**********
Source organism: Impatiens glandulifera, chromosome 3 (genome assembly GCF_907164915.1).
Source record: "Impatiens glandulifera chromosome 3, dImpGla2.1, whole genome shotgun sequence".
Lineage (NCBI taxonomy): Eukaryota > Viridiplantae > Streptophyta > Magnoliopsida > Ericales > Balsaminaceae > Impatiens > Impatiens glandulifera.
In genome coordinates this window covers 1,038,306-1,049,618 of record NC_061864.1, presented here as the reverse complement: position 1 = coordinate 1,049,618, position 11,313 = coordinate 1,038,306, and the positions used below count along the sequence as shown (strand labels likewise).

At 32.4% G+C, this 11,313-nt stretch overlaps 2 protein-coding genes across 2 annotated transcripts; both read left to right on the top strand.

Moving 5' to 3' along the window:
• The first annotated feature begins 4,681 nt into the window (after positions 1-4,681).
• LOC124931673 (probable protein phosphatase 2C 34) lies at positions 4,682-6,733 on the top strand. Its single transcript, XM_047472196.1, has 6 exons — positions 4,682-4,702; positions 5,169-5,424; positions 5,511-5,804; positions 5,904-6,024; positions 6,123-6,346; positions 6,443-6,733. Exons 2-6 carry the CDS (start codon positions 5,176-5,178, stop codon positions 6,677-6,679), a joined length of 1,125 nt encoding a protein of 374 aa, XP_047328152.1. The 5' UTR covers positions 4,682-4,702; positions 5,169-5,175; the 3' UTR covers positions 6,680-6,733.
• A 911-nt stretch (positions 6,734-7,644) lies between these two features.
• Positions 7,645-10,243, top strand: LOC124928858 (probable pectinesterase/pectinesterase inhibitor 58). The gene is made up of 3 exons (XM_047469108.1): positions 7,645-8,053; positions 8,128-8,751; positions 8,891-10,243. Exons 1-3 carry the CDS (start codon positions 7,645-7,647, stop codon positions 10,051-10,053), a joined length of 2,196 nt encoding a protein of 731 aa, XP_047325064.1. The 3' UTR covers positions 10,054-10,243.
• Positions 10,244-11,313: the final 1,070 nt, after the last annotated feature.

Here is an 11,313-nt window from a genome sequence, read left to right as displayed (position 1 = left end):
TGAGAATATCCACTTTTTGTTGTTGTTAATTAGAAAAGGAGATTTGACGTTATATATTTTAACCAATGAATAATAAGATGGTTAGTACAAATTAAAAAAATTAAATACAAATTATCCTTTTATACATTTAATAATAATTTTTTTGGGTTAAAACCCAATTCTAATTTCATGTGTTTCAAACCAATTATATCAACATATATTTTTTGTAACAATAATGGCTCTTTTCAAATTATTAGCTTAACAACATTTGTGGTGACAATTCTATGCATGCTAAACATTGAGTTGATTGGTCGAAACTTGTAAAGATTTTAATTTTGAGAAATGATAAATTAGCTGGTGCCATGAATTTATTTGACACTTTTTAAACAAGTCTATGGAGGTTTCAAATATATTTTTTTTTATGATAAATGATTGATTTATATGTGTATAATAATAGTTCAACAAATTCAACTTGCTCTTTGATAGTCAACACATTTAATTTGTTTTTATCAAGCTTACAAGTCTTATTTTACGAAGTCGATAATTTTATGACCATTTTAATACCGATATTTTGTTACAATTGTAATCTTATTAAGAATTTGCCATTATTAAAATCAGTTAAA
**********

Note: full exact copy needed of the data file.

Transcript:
Source organism: Impatiens glandulifera, chromosome 3 (genome assembly GCF_907164915.1).
Source record: "Impatiens glandulifera chromosome 3, dImpGla2.1, whole genome shotgun sequence".
Lineage (NCBI taxonomy): Eukaryota > Viridiplantae > Streptophyta > Magnoliopsida > Ericales > Balsaminaceae > Impatiens > Impatiens glandulifera.
In genome coordinates this window covers 1,038,306-1,049,618 of record NC_061864.1, presented here as the reverse complement: position 1 = coordinate 1,049,618, position 11,313 = coordinate 1,038,306, and the positions used below count along the sequence as shown (strand labels likewise).

At 32.4% G+C, this 11,313-nt stretch overlaps 2 protein-coding genes across 2 annotated transcripts; both read left to right on the top strand.

Moving 5' to 3' along the window:
• The first annotated feature begins 4,681 nt into the window (after positions 1-4,681).
• LOC124931673 (probable protein phosphatase 2C 34) lies at positions 4,682-6,733 on the top strand. Its single transcript, XM_047472196.1, has 6 exons — positions 4,682-4,702; positions 5,169-5,424; positions 5,511-5,804; positions 5,904-6,024; positions 6,123-6,346; positions 6,443-6,733. Exons 2-6 carry the CDS (start codon positions 5,176-5,178, stop codon positions 6,677-6,679), a joined length of 1,125 nt encoding a protein of 374 aa, XP_047328152.1. The 5' UTR covers positions 4,682-4,702; positions 5,169-5,175; the 3' UTR covers positions 6,680-6,733.
• A 911-nt stretch (positions 6,734-7,644) lies between these two features.
• Positions 7,645-10,243, top strand: LOC124928858 (probable pectinesterase/pectinesterase inhibitor 58). The gene is made up of 3 exons (XM_047469108.1): positions 7,645-8,053; positions 8,128-8,751; positions 8,891-10,243. Exons 1-3 carry the CDS (start codon positions 7,645-7,647, stop codon positions 10,051-10,053), a joined length of 2,196 nt encoding a protein of 731 aa, XP_047325064.1. The 3' UTR covers positions 10,054-10,243.
• Positions 10,244-11,313: the final 1,070 nt, after the last annotated feature.

Here is an 11,313-nt window from a genome sequence, read left to right as displayed (position 1 = left end):
TGAGAATATCCACTTTTTGTTGTTGTTAATTAGAAAAGGAGATTTGACGTTATATATTTTAACCAATGAATAATAAGATGGTTAGTACAAATTAAAAAAATTAAATACAAATTATCCTTTTATACATTTAATAATAATTTTTTTGGGTTAAAACCCAATTCTAATTTCATGTGTTTCAAACCAATTATATCAACATATATTTTTTGTAACAATAATGGCTCTTTTCAAATTATTAGCTTAACAACATTTGTGGTGACAATTCTATGCATGCTAAACATTGAGTTGATTGGTCGAAACTTGTAAAGATTTTAATTTTGAGAAATGATAAATTAGCTGGTGCCATGAATTTATTTGACACTTTTTAAACAAGTCTATGGAGGTTTCAAATATATTTTTTTTTATGATAAATGATTGATTTATATGTGTATAATAATAGTTCAACAAATTCAACTTGCTCTTTGATAGTCAACACATTTAATTTGTTTTTATCAAGCTTACAAGTCTTATTTTACGAAGTCGATAATTTTATGACCATTTTAATACCGATATTTTGTTACAATTGTAATCTTATTAAGAATTTGCCATTATTAAAATCAGTTAAA